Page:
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The Newport River Estuary (NPRE), an important North Carolina (NC) shellfish harvesting area, has been experiencing alterations to the land-water interface due to increasing population and coastal development. Water quality degradation in the estuary over the last decade has led to an increase of shellfish harvesting area closures, and has been postulated(More)
Contaminated drinking water is responsible for causing diarrheal diseases that kill millions of people a year. Additionally, toxin-producing blue-green algae associated with diarrhea and neurologic effects continues to be an issue for many drinking water supplies. Disinfection has been used to reduce these risks. A novel gravity-fed household drinking water(More)
Cryptosporidium parvum has become the focus of numerous studies on waterborne disease and transmission in response to outbreaks endangering populations worldwide. The Foci Detection Method-Most Probable Number Assay (FDM-MPN) is an in vitro cell culture method that has been developed and used to determine the quantity of infectious C. parvum oocysts. This(More)
The Newport River Estuary (NPRE) is a high-priority shellfish harvesting area in eastern North Carolina that is impaired due to fecal contamination, specifically exceeding recommended levels for fecal coliforms. A hydrologic-driven mean trend model was developed, as a function of antecedent rainfall, in the NPRE to predict levels of Escherichia coli (EC,(More)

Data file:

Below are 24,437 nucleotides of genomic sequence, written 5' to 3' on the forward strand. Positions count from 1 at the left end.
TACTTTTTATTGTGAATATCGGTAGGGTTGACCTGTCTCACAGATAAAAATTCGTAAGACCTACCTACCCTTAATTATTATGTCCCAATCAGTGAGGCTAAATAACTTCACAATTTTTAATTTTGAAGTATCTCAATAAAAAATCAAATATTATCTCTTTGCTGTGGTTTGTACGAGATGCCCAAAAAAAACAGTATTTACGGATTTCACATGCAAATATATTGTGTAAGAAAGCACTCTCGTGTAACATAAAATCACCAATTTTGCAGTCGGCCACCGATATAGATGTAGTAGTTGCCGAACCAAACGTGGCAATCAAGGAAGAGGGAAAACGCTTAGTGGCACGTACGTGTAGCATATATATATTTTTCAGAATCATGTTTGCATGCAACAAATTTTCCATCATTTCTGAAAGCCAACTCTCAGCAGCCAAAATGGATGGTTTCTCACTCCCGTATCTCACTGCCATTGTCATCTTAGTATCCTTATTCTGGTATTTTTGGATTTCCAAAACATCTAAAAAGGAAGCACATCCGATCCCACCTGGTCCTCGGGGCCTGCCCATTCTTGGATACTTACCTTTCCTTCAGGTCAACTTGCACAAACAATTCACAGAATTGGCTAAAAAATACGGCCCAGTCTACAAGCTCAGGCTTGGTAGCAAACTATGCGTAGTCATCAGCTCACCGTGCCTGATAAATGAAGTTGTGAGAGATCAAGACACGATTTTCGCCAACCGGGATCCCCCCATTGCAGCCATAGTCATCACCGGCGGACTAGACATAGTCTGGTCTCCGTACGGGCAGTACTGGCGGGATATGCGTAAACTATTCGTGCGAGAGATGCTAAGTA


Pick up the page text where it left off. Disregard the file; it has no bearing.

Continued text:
Background.  Five neuroinvasive Bacillus cereus infections (4 fatal) occurred in hospitalized patients with acute myelogenous leukemia (AML) during a 9-month period, prompting an investigation by infection control and public health officials. Methods.  Medical records of case-patients were reviewed and a matched case-control study was performed. Infection(More)
Unsafe drinking water continues to burden developing countries despite improvements in clean water delivery and sanitation, in response to Millennium Development Goal 7. Salmonella serotype Typhi and Vibrio cholerae bacteria can contaminate drinking water, causing waterborne typhoid fever and cholera, respectively. Household water treatment (HWT) systems(More)
In the United States, the 2009 pandemic influenza A (H1N1) virus (pH1N1) infected almost 20% of the population and caused >200,000 hospitalizations and >10,000 deaths from April 2009 to April 2010. On 24 April 2009, the CDC posted interim guidance on infection control measures in health care settings explicitly for pH1N1 and recommended using filtering face(More)
UNLABELLED As annual influenza epidemics continue to cause significant morbidity and economic burden, an understanding of viral persistence and transmission is critical for public health officials and health care workers to better protect patients and their family members from infection. The infectivity and persistence of two influenza A (H1N1) virus(More)
Many different household water treatment (HWT) methods have been researched and promoted to mitigate the serious burden of diarrheal disease in developing countries. However, HWT methods using bromine have not been extensively evaluated. Two gravity-fed HWT devices (AquaSure™ and Waterbird™) were used to test the antimicrobial effectiveness of HaloPure® Br(More)